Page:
Usually, movies are a reflection of the era in which they’re made. They mirror the customs, morals, slang and fashion of their time, from period pieces to contemporary films.
But sometimes – not often – movies get ahead of the culture. The Bal Harbour Shops’ Fashion Project is celebrating the intersection between fashion and film with “Dressing Down the Movies,” a free retrospective of 24 classic films ranging from the silent era to the present day, running Aug. 15-Sept. 30.
The selection ranges from 1929’s Pandora’s Box, in which actress Louise Brooks popularized (and immortalized) women’s bob hairstyle, to 1994’s Ready to Wear, director Robert Altman’s comical takedown of haute couture.
The films will be screened digitally in chronological order of the year in which they were made. Other titles include:
Never miss a local story.
– Top Hat (1935), the beloved musical in which Fred Astaire and Ginger Rogers danced to the music of Irving Berlin and became icons of elegant fashion.
– The Women (1939), director George Cukor’s star-studded Technicolor extravaganza featuring costumes inspired by the avant-garde designer Elsa Schiaparelli.
– Mildred Pierce (1945), director Michael Curtiz’s adaptation of the James M. Cain novel which earned Joan Crawford an Oscar – and immortalized her padded-shoulders wardrobe for women.
– Rebel Without a Cause (1955), in which James Dean made every brooding adolescent boy long for a red-leather jacket.
– Funny Face (1957), starring Audrey Hepburn as a reluctant fashion model, Fred Astaire as a photographer and the Oscar-nominated costume design of the formidable Edith Head.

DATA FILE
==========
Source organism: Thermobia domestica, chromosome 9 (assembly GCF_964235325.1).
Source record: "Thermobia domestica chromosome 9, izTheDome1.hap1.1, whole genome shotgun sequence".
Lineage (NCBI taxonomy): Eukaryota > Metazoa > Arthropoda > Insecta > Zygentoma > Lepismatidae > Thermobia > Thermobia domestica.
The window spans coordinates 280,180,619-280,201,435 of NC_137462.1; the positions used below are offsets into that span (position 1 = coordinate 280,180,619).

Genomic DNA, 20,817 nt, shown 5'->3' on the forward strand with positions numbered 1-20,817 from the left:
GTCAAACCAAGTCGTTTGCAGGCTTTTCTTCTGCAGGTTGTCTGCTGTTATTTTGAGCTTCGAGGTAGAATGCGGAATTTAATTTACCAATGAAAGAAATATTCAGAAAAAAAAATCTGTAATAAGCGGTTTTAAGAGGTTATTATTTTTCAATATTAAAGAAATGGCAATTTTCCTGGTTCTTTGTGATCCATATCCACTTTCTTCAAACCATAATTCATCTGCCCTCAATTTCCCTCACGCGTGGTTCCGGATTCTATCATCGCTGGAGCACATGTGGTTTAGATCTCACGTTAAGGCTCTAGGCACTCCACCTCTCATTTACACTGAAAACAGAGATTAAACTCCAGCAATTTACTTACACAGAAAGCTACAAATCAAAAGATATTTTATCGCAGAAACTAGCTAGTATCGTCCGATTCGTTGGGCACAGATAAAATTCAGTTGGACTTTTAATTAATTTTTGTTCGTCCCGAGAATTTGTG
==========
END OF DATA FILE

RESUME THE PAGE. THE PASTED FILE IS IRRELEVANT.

– Last Year at Marienbad (1961), director Alain Resnais’s eternally-intriguing cinematic reverie, with costumes by an uncredited Coco Chanel.
– Blow-Up (1966), director Michelangelo Antonioni’s indelible cocktail of high suspense and style, set against the backdrop of the colorful 1960s swinging London.
– American Gigolo (1980), a drama about a high-class male prostitute in which director Paul Schrader fetishized actor Richard Gere and the clothing of Georgio Armani.
– Desperately Seeking Susan (1985), the comedy that cemented Madonna’s place in American pop culture, along with her then-trademark bomber jackets, black lace and hair bows.
All films will be screened at the Fashion Project space, which has been converted into a 50-seat screening room by architect Tui Pranich. The program was curated by Nat Chediak, co-founder of the Miami International Film Festival and current director of the Coral Gables Art Cinema.
“I fell in love in the movies in the first place because you can find everything is in them: Drama, literature, photography, art, music,” Chediak says. “Until I programmed this retrospective it, I didn’t know I could look at them through the prism of fashion as well, while still focusing on their artistic merits.”
All screenings in the “Dressing Down the Movies” retrospective are free. For a complete schedule of films and showtimes, click here or call 786-245-2200.
Follow Miami Herald movie critic Rene Rodriguez on Twitter at @ReneMiamiHerald.